You certainly get your money’s worth from singer-songwriter Glen Hansard’s new album This Wild Willing. At an hour and five minutes it is a good 20-25 minutes longer than most albums — with five songs over six minutes, two of which are at an almost shoe-staring seven plus.
One reason may be that the album is the result of improvisation, which often lends itself to longish themes and ill discipline. It is not improvisation per se, but developed from that.
Meeting in France’s Black Box studios, Hansard, Joe Doyle (bass), Javier Mas (Spanish guitar), Dublin electronic musicians Deasy and Dunk Murphy, and a host of others took some musical ideas and let them run.
“This collection of songs is mainly made up of those that came through while improvising and following the melodic lines and threads,” Hansard says. “Sometimes when you take a small musical fragment and you care for it, follow it, and build it up slowly, it can become a thing of wonder.”
Does it work? That sort of depends. Yes, if you are willing to sit and listen relatively intently to the songs; no, if you are after some catchy background music to work or drive to.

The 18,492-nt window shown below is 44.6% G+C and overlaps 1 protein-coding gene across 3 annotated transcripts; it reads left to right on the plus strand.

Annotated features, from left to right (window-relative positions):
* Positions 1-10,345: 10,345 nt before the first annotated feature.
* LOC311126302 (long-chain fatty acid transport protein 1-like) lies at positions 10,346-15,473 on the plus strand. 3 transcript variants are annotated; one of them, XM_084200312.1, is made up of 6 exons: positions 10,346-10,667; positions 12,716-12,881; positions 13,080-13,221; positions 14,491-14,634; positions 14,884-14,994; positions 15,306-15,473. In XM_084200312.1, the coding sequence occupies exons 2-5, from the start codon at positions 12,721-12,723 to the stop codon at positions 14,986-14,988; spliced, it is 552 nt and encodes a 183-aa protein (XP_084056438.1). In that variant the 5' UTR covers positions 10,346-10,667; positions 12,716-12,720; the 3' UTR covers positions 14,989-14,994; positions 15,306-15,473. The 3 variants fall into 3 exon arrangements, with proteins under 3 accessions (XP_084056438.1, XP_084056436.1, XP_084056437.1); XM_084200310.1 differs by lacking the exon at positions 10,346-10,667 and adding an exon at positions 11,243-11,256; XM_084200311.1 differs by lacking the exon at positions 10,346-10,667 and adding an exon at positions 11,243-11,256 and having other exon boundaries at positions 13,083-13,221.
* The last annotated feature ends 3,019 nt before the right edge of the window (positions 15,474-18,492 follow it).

It takes time to appreciate it because it grows on you rather than hits you in the face. It is subtle.
Consider the track “Don’t Settle.” It starts with gentle piano and low-key singing, then builds into a crazed orchestral finale that just stops. Period.
Recorded elsewhere, it may not have come from improv — but it certainly feels like it.
The same could be said for “Fool’s Game,” which kicks off with Hansard in his most harmonic neo-folky mood: “It’s a fool’s, fool’s game / When you’ve nothing but a heart to break.”
It is all fairly routine, but then there is a wonderful surprise. Iranian singer Aida Shahghasemi comes in with one of those haunting airs that makes you stop what you are doing and shiver. All too short, sadly.
There is, indeed, an Iranian element throughout the album that makes it different. It comes primarily through the Khoshravesh brothers — Pouya, Mani, and Nima — a classically-trained Paris-based trio who use ney flutes and stringed instruments such as the kamancheh to great effect.
Their work is particularly noticeable on “Closing Door,” where they come in about halfway through and take it away, as they say.
But again, it is subtle, melding easily with the rest of the eclectic orchestration, which runs from pianos to banjos, bouzoukis, and a Moog.
Add Hansard’s gentle, sometimes monotone voice and the overall impact is dream-like, even soporific.
Put it on, pour a brandy, and sit back.